Promote sustained, inclusive and sustainable economic growth, full and productive employment and decent work for all

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SDG 8: Promote sustained, inclusive and sustainable economic growth, full and productive employment and decent work for all

SDG 8 promotes sustained, inclusive and sustainable economic growth, full and productive employment, and decent work for all. It includes higher levels of productivity and technological innovation, encouraging entrepreneurship and decent job creation, access to financial services and protecting labour rights.

These issues, which cut across the action areas, are at the heart of the Addis Ababa Action Agenda. The global context chapter (chapter I) provides data on growth and employment. It highlights the lack of sufficient growth in least developed countries, as well as continuing challenges in generating sufficient employment. The chapter notes that hundreds of millions of workers are living in poverty despite being employed, and that youth employment remains a challenge. Gender disparities in workforce participation and pay are stubbornly wide. The global context chapter also points to a decline in the labour share of income (and a corresponding increase in the profit share) over the last several decades, as a structural factor linked to growing inequality in some countries. Wage growth has lagged labour productivity growth, while the profit share has been rising. Insufficient welfare gains for the broader population risk lowering demand and economic growth. Informality of businesses undermines the enforcement of labour rights and safe working conditions. Chapter III.A on domestic public resources examines the role fiscal policy can play in addressing labour market challenges, including in the informal economy. Policymakers can use fiscal systems to incentivize the formalization and growth of micro, small and medium-sized enterprises (section 3). Policymakers can also create an enabling business environment that encourages entrepreneurship and a vibrant business sector, as discussed in chapter III.B (sections 3 and 4). Access to financial services is a key component of this enabling environment. While financial inclusion has improved in recent years, significant gaps remain between developed and developing countries (section 6). Policymakers can encourage a range of tools to strengthen financial inclusion. Financial technology (fintech) has successfully fostered financial inclusion in a number of countries, but has also led to new risks and challenges (chapter III.G, section 4). The regulatory framework for financial institutions, covered in chapter III.F, will need to shift from looking at the type of financial institution providing financial services to the underlying risks associated with the financial activity, with international regulatory standards also needing to adapt to the new landscape (section 3). Financial sector strategies should holistically address financial inclusion, deepening and stability, along with consumer protection. There is significant uncertainty about the long-term impact of technology and innovation on jobs and decent work. Chapter III.G focuses on the impacts of technologies on labour markets and employment (section 3), addressing the fear that rapid advances in artificial intelligence could make the labour of millions of people redundant. Automation has led to a high concentration of profits among a few companies and locations, contributing to growing income inequality and job polarization. Governments can encourage innovation that creates new jobs and ensures that social protection systems adapt, while investing in lifelong learning that enables upskilling and re-skilling. Member States of the United Nations have prescribed Aid for Trade as a means of implementation for SDG 8 (target 8.a). Aid for Trade aims to help developing countries, and in particular least developed countries, build the supply-side capacity and trade-related infrastructure they need to implement and benefit from multilateral trade agreements. Chapter III.D describes the progress (section 5.4), which has been steady since 2006, although the most recent year’s data showed a decline. Ensuring Aid for Trade is aligned with country priorities for infrastructure and industrialization, and is incorporated in integrated national financing frameworks, will contribute to implementation of the 2030 Agenda.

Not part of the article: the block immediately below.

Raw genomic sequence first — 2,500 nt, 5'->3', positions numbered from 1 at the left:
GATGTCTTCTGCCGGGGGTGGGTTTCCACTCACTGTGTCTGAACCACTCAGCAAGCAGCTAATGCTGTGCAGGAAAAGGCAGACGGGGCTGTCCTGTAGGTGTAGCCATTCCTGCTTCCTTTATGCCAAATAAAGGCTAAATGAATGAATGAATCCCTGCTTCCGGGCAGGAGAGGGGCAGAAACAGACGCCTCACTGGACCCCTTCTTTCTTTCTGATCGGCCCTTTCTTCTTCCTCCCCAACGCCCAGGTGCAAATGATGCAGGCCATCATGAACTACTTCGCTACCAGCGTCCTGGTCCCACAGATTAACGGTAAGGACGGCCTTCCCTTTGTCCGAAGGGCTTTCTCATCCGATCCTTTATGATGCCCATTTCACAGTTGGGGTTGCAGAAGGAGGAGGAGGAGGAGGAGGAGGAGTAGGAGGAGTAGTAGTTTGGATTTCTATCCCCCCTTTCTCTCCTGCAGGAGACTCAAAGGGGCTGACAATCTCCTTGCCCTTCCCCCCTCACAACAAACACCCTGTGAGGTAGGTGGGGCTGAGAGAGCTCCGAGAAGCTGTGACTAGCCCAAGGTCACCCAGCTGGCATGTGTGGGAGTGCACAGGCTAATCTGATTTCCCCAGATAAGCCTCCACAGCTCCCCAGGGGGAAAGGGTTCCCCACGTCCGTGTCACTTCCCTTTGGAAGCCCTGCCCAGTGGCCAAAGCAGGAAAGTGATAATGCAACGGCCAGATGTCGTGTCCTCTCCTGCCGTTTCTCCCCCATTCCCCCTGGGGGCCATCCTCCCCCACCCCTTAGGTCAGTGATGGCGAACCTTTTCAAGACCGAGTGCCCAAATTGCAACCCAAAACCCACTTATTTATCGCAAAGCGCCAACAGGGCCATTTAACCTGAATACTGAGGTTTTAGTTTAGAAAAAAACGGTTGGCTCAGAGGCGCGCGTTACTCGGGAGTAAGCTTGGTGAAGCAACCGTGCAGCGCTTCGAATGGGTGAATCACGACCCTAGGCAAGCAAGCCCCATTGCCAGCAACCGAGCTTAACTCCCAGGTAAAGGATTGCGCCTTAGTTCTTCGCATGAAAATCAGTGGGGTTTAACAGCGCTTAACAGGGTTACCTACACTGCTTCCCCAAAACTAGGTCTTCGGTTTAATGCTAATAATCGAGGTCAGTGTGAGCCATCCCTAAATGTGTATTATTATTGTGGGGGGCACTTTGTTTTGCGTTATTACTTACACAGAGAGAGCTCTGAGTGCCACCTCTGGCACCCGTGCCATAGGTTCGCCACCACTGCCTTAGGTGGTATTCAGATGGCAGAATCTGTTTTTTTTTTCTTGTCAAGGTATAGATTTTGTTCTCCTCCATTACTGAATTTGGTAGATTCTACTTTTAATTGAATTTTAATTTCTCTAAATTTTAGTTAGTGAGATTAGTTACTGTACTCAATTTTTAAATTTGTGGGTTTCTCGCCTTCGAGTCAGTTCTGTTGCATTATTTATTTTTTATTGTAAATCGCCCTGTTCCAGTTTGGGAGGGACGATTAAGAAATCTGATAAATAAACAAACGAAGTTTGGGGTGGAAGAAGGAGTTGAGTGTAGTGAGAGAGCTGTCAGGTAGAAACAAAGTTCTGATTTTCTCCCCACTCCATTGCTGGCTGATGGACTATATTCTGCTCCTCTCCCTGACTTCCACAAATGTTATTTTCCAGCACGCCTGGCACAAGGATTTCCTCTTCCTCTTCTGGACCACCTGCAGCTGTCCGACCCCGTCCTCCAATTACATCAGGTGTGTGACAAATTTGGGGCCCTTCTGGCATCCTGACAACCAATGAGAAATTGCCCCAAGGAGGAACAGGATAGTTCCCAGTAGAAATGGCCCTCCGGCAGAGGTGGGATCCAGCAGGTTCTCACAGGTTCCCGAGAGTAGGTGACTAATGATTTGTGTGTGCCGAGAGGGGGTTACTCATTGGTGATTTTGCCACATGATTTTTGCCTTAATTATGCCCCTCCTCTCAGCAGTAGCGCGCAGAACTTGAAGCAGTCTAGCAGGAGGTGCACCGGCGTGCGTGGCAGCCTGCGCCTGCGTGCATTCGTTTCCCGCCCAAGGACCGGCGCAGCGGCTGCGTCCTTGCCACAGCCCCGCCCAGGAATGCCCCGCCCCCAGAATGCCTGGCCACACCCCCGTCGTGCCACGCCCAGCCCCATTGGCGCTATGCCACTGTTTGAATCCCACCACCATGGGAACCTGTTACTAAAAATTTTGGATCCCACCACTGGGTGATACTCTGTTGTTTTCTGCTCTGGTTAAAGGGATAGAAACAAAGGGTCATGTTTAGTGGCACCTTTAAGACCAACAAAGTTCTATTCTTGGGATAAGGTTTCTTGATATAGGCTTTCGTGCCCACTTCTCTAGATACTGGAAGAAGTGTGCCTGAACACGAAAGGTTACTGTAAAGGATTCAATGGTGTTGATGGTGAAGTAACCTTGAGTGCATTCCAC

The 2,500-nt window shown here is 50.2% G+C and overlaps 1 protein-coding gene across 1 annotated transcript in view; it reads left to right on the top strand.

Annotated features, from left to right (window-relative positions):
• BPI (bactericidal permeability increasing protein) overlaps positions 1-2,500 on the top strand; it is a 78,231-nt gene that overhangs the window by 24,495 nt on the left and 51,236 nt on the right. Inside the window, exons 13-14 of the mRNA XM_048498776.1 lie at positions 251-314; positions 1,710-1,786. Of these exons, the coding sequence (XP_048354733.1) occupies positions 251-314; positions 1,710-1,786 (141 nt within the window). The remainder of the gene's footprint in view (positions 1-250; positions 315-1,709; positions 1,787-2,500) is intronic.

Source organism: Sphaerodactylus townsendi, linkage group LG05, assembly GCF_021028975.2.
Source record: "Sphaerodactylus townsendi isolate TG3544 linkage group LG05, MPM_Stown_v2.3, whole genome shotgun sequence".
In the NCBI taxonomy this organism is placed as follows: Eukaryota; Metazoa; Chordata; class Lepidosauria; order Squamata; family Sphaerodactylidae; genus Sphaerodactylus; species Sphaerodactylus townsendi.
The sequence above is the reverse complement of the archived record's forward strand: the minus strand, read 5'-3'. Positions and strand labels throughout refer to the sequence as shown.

Source: https://developmentfinance.un.org/sites/developmentfinance.un.org/files/FSDR2019_Overview.pdf

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